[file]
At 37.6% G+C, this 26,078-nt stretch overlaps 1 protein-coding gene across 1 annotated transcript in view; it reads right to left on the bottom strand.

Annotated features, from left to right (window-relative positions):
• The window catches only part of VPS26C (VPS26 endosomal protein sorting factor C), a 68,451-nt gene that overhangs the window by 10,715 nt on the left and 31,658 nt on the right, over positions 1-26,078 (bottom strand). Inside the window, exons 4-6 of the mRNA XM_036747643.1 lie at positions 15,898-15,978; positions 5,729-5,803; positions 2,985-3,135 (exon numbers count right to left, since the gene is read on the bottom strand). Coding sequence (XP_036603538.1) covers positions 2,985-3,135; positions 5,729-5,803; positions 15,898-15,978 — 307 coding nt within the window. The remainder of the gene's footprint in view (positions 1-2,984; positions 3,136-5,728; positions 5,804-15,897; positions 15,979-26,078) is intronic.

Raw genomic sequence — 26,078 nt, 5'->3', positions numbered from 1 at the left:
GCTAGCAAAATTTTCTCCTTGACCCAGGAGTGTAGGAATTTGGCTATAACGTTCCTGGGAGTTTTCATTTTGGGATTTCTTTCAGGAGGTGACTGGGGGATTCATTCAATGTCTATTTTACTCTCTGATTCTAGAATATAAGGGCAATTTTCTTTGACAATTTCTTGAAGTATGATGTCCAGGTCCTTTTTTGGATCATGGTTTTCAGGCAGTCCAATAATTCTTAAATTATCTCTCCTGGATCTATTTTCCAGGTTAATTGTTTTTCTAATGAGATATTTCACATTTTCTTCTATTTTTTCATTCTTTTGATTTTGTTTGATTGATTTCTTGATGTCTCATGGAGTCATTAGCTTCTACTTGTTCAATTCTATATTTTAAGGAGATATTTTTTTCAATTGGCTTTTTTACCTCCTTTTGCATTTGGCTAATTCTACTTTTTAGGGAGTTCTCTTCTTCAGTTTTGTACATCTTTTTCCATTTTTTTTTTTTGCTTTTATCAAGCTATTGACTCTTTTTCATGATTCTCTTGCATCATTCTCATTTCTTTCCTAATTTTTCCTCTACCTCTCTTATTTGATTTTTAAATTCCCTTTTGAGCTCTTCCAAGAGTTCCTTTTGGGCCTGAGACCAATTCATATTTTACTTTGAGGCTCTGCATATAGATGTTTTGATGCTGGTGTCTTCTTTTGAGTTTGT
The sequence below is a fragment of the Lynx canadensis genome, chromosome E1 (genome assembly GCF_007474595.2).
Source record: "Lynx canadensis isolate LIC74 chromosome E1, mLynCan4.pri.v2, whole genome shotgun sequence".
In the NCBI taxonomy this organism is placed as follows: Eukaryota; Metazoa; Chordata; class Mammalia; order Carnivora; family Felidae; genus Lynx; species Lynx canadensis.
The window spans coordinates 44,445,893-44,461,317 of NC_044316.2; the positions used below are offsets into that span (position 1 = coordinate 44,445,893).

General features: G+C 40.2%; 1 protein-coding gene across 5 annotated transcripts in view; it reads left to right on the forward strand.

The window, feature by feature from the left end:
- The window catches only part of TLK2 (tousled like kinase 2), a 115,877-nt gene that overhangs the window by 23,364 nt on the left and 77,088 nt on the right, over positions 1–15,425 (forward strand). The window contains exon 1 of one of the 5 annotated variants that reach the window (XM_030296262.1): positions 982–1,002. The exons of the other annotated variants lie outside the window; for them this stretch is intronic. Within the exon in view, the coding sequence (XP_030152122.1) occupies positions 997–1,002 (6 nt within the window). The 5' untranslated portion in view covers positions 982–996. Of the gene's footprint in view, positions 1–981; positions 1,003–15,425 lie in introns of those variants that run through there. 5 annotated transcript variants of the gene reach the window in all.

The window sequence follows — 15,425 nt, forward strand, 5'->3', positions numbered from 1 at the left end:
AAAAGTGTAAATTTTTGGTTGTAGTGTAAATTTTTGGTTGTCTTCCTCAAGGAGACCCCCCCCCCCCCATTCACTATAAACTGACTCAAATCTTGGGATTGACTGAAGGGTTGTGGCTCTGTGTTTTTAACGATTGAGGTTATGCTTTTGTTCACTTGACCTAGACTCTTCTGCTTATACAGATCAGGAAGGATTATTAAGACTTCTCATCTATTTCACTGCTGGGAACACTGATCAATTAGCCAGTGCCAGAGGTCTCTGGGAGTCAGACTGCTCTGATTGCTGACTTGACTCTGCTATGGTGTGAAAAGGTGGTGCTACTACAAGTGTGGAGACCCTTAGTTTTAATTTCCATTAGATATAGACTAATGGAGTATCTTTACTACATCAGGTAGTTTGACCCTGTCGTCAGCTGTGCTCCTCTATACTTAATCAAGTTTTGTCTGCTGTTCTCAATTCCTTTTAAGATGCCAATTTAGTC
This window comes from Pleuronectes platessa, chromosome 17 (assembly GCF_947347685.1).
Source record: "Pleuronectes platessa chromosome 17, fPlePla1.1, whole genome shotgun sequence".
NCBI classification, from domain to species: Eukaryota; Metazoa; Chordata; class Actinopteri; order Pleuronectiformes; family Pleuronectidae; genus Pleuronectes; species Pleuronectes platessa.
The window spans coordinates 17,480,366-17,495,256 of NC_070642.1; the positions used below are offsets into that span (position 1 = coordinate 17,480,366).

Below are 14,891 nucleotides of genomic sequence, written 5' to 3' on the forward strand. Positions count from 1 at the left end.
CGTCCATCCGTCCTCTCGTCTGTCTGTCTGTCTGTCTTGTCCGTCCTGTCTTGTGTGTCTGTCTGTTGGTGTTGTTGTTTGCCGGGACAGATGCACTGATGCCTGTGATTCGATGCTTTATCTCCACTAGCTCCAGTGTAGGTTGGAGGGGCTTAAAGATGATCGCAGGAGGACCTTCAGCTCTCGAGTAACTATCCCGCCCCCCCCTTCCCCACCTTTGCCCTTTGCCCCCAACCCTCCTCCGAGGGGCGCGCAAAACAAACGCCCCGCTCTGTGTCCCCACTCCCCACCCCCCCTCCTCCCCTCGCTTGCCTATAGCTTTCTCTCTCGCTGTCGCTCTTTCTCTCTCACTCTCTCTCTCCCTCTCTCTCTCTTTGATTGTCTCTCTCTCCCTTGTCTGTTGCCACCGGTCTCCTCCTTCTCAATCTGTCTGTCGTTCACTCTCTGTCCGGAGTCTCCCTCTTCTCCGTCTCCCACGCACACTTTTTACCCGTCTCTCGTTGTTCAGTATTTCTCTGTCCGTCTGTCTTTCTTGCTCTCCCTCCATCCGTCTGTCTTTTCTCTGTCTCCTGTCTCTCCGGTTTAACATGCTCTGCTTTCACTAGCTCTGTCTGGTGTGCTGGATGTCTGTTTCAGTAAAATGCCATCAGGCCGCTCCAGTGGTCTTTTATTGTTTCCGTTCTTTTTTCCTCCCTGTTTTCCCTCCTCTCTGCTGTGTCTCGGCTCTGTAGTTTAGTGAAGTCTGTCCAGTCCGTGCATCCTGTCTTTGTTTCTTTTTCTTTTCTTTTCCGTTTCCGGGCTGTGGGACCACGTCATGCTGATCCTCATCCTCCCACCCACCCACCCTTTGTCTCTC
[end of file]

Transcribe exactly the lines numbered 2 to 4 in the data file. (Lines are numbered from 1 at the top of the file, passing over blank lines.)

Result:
Annotated features, from left to right (window-relative positions):
• The window catches only part of VPS26C (VPS26 endosomal protein sorting factor C), a 68,451-nt gene that overhangs the window by 10,715 nt on the left and 31,658 nt on the right, over positions 1-26,078 (bottom strand). Inside the window, exons 4-6 of the mRNA XM_036747643.1 lie at positions 15,898-15,978; positions 5,729-5,803; positions 2,985-3,135 (exon numbers count right to left, since the gene is read on the bottom strand). Coding sequence (XP_036603538.1) covers positions 2,985-3,135; positions 5,729-5,803; positions 15,898-15,978 — 307 coding nt within the window. The remainder of the gene's footprint in view (positions 1-2,984; positions 3,136-5,728; positions 5,804-15,897; positions 15,979-26,078) is intronic.

Raw genomic sequence — 26,078 nt, 5'->3', positions numbered from 1 at the left: